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Author Topic: What are you currently reading ?  (Read 364789 times)
Leman
Field Marshal
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Posts: 10497



« Reply #3060 on: 10 June 2019, 02:32:40 PM »

Decided to re-read Oman’s History of the Art of War in the C16th, as I have one 15mm project and three 10mm projects in that century.*

* someone is bound to ask what, so here goes:
15mm - earlier Italian Wars to 1525
10mm - Flodden
          - Spanish of the early Italian Wars
          - early Dutch Wars of Independence

 
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The artist formerly known as Dour Puritan!
FierceKitty
General
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Posts: 9234


The dog is a peasant. The cat is a gentleman.


« Reply #3061 on: 10 June 2019, 02:53:26 PM »

Decided to re-read Oman’s History of the Art of War in the C16th, as I have one 15mm project and three 10mm projects in that century.*

* someone is bound to ask what, so here goes:
15mm - earlier Italian Wars to 1525
10mm - Flodden
          - Spanish of the early Italian Wars
          - early Dutch Wars of Independence

 

We have our disagreements at times, sir, but I like your choice of era.
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I have not the pleasure of understanding you. Of what are you talking?
Cavillarius
Second Lieutenant
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Posts: 86



« Reply #3062 on: 13 June 2019, 06:50:02 PM »

John A. Lynn, The Wars of Louis XIV, 1667-1714.
Oddly enough, there aren’t many books on the subject, and this one is an absolute must-read, I’d say. Lynn ranges from very general historical sketches of the political situation in this era to such details as recruitment and tactics. The one thing he does not do is describe individual battles in great detail, but there are other books that do this.
This book is highly recommended to who anyone who’d like to know a little more about why his Allied troops unite against those perfidious Frenchies!
Was Louis agressive or defensive? Or maybe aggressively defensive? Read about it here...
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Hwiccee
Lieutenant
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Posts: 290


« Reply #3063 on: 13 June 2019, 09:23:10 PM »

Yes Lynn's book is excellent and not read enough. A stark contrast to the hopelessly out of date Oman which is often still read apparently.
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kipt
Captain
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Posts: 489


« Reply #3064 on: 14 June 2019, 01:10:04 PM »

Finished "Panzer Aces" by Franz Kurowski.  Paperback, printed 1992.  The exploits of 6 German Tank Commanders, most of which you have heard of if you read WWII: Dr. Franz Bake, Hermann Bix, Rudolf von Ribbentrop (the son of), Hans Bolter, Michael Witmann and Albert Ernst.

This reads like a John Wick movie; panzers decimating T-34's and wildly moving around.  The last chapter is very good, The German Panzer Arm of World War II.  It gives a good history of the making of the panzer arm and the tactics and mindset needed to be successful.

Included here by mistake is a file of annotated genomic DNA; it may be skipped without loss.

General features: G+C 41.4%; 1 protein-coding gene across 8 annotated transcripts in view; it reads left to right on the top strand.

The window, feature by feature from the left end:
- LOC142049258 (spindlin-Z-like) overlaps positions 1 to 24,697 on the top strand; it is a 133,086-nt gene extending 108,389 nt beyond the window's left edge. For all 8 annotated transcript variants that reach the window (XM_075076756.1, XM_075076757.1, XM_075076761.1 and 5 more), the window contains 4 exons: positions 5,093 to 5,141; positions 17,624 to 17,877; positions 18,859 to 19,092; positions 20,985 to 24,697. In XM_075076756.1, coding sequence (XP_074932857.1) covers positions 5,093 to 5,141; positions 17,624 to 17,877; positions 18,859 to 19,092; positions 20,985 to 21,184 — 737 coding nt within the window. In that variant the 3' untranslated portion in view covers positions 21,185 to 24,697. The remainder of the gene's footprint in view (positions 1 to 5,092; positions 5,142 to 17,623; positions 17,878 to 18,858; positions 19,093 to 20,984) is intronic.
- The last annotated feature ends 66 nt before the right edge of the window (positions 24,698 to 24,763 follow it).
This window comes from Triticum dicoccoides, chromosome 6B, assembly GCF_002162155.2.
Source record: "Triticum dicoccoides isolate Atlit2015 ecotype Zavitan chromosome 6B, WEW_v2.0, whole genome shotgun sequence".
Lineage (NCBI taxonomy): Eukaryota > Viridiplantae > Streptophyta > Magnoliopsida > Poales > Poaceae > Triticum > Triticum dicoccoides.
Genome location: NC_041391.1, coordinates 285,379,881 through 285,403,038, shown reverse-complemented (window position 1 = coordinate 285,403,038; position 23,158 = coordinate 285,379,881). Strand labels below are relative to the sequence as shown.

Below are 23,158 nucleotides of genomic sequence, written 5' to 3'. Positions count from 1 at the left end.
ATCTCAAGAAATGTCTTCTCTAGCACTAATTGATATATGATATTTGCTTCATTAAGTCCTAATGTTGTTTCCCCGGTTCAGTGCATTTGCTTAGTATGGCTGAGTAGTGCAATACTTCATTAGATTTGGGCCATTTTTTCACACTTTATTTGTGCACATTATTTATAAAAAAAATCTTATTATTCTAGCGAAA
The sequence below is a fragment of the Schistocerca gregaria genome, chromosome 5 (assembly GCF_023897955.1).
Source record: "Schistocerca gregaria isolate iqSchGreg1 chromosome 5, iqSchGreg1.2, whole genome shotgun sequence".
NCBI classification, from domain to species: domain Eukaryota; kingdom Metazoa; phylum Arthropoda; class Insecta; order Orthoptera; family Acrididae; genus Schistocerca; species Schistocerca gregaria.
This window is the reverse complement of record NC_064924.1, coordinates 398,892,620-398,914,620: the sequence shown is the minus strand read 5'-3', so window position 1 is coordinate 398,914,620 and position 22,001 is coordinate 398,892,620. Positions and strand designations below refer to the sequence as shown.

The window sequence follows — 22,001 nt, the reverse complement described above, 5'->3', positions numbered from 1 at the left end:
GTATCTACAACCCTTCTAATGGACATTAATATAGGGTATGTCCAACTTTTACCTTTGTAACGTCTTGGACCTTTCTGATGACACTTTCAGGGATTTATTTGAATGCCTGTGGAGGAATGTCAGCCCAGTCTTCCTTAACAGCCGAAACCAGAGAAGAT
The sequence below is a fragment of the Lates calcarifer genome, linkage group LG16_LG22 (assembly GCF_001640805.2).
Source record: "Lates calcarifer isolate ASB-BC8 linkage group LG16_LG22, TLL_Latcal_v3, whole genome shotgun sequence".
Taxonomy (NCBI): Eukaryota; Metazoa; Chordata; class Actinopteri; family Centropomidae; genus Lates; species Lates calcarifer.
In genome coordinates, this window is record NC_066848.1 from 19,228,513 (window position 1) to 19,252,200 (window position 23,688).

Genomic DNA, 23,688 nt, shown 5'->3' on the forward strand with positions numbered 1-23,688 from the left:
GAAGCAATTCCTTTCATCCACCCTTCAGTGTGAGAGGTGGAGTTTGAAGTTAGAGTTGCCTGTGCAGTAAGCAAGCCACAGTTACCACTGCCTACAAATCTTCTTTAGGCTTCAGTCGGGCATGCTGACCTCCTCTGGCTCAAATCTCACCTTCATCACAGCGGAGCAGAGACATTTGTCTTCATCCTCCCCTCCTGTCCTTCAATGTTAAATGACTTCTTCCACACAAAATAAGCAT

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Raider4
Major
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Posts: 626



« Reply #3065 on: 14 June 2019, 05:06:31 PM »

Just found Henry VIII and Francis I: The Final Conflict, 1540-1547 available online, so will be starting this one very soon.
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kipt
Captain
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Posts: 489


« Reply #3066 on: 15 June 2019, 04:34:19 PM »

Just had a quick read of "Numbers & Losses in the Civil War" by Thomas L. Livermore. This being a reprint by the Civil war Centennial Series.  This book is acknowledged as the definitive study on the ACW.  And it is primarily lists of numbers and losses with the sources he used.  He dug deep into the records, both Union and Confederate.  Union records were more complete but he had good estimates for the Confederates.
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Leman
Field Marshal
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Posts: 10497



« Reply #3067 on: 16 June 2019, 11:45:52 AM »

Put Oman’s book down for a bit to read the new Osprey on Russian soldier v Japanese soldier 1904/5. Seems ok but I daresay someone more knowledgable would be able to pick holes. From the photos though, it is now clear to me that the French mitrailleuse with shield attached would make a better stand in for the Russian maxim than the Boer War maxim.
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The artist formerly known as Dour Puritan!
kipt
Captain
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Posts: 489


« Reply #3068 on: 21 June 2019, 04:29:40 AM »

Finally finished "Iena" by Commandant Henry Lachouque.  This in French (which I read rather slow).  A good account of the campaign and the battle, as well as the pursuit.  Interesting asides about Napoleon's (and some of his other officers) doings during the campaign.

Slow for me but a good bedside book.
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KTravlos
Major
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Posts: 743



WWW
« Reply #3069 on: 22 June 2019, 12:21:00 PM »

Finished Geofrey Wawro’s “The Austro-Prussian War”. I was a familiar with his argument, but never had the chance to read the actual book. Now I did. This is the second military history of the 1866 war I have read (the other is Quintin Barry’s book). Wawro is more readable than Barry, but much more opinionated. Any suggestions to counter-arguments to his Benedek is at fault thesis?